Is it possible to extract meaning from work under the conditions of the market, or, in twenty-first century Britain, is alienation just an occupational hazard?
“Well it demands, in the broadest sense, political organisation … Whatever industry you are in, there are always factors that will make it more fulfilling or less fulfilling. There are always forces — whether you are in the fishing industry, the book industry, the construction industry — that will make that job more miserable. You need to organise with your colleagues.”
“There is also a certain amount of psychology to be done by individuals to try and understand yourself, and understand your talents but also your limitations, and to explore both of those quite vigorously in a way that the average career counsellor or work-place psychotherapist might not allow you to do. Many of us just don’t know ourselves well enough as workers.”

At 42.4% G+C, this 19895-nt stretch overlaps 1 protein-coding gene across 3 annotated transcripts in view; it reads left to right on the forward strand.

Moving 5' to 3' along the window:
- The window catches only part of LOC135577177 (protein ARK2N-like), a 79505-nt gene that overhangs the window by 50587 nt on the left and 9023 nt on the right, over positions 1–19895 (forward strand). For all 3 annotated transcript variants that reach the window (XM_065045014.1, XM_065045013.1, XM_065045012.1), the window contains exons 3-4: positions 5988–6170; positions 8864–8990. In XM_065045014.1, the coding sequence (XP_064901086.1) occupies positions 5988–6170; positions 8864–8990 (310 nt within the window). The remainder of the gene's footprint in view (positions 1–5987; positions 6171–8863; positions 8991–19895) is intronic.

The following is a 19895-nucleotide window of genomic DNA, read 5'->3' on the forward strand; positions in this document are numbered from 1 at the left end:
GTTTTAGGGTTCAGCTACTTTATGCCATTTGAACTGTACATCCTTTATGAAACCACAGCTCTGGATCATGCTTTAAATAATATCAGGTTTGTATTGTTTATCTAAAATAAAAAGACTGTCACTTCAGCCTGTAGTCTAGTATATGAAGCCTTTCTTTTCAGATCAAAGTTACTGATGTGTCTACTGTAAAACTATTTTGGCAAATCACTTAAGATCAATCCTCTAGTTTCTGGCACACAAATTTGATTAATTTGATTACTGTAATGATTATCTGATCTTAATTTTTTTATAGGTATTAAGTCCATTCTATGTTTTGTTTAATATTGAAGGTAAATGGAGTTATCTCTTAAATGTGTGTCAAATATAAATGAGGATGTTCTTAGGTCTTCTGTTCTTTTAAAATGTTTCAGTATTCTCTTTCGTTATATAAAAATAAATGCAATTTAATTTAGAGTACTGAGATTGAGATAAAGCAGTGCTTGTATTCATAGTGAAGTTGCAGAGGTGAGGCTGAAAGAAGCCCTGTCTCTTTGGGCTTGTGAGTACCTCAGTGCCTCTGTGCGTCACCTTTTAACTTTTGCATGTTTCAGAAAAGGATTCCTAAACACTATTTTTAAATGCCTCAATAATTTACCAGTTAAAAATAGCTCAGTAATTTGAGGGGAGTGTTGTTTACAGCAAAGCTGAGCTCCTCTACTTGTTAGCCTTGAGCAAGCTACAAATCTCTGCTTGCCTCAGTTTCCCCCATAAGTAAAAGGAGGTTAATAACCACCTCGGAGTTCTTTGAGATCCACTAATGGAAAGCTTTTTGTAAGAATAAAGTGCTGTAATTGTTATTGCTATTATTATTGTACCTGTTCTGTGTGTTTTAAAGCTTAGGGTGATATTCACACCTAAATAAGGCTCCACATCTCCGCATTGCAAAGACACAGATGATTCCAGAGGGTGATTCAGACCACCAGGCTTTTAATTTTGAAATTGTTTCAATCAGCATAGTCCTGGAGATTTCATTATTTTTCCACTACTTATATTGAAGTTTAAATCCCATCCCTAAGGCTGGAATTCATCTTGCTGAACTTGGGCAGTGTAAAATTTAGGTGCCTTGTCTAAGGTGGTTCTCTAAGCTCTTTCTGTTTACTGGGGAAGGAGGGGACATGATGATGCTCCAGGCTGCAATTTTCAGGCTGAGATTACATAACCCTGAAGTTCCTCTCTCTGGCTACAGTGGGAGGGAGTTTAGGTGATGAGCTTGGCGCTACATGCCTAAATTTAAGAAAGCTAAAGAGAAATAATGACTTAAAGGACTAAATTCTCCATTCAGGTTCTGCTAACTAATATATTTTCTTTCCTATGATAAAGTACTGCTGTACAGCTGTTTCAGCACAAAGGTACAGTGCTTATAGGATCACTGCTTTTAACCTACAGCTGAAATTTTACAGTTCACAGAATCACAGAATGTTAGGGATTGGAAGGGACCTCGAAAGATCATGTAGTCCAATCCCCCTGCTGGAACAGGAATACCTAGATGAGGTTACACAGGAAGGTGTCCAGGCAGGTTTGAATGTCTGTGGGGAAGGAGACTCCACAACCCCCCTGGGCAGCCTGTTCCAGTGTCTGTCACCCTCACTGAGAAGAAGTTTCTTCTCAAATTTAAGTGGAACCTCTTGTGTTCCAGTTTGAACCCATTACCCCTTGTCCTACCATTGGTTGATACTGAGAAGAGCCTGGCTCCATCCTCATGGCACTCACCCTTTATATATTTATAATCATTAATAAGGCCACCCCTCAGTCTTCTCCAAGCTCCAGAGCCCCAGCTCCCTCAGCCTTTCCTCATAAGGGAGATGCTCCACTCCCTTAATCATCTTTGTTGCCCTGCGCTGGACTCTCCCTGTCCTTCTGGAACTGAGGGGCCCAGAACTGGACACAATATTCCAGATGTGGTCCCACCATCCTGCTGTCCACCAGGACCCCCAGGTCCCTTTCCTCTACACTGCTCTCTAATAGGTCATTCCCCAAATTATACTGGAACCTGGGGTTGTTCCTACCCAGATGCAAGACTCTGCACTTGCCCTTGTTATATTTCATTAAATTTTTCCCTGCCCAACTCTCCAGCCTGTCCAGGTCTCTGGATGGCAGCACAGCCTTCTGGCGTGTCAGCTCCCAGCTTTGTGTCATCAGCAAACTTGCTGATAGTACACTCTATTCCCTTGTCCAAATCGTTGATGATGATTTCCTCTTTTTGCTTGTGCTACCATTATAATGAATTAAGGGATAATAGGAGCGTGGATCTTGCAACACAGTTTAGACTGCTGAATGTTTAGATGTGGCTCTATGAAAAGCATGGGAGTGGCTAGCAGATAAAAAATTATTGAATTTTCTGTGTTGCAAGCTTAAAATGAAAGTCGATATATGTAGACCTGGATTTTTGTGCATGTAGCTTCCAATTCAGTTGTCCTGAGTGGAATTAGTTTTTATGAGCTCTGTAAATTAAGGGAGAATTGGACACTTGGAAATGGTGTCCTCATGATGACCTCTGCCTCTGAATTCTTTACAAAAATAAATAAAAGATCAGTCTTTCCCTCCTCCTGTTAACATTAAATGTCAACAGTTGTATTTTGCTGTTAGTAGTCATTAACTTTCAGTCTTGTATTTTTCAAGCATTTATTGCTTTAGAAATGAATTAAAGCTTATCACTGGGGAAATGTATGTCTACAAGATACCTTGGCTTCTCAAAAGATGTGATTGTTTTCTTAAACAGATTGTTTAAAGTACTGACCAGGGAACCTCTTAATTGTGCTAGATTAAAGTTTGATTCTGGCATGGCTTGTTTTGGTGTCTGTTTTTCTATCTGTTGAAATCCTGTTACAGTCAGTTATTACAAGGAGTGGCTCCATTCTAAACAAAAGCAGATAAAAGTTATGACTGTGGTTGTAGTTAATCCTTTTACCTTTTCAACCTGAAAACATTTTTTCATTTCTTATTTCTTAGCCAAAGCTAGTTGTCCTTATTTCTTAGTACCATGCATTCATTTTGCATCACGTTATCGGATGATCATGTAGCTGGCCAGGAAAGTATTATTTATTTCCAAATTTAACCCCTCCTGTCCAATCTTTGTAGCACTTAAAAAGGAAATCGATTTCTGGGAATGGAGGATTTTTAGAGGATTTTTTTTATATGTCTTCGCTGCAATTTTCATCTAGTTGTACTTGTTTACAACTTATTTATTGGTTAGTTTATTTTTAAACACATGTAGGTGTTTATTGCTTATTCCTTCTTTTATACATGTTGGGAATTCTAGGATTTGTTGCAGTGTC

Despite its obvious pleasures, I wonder if de Botton himself ever feels alienated from his own work as a full-time writer. It can, of course, be a hugely frustrating and lonely endeavour.
“Well, a lot of the writing that comes out of writer’s studies is concerned with a very narrow band of experience. The working world does not enter into it simply because most writers are horrified by it.”
He goes on, “It is very isolated. There are moments of joy but I think it is a very unnatural occupation; to sit for hours on end and kind of tease sentences out of your mind and arrange them in a row.
“It’s prone to put you in grumpy mood. I much prefer most other things. Most writers are sort of semi-depressed … Forcing sentences out of your brain, it’s a very unnatural way of living.”
The question of whether to resent or admire, like or dislike, Alain de Botton suddenly seems totally inappropriate. At the very least, we should all agree that he should be congratulated for his honesty.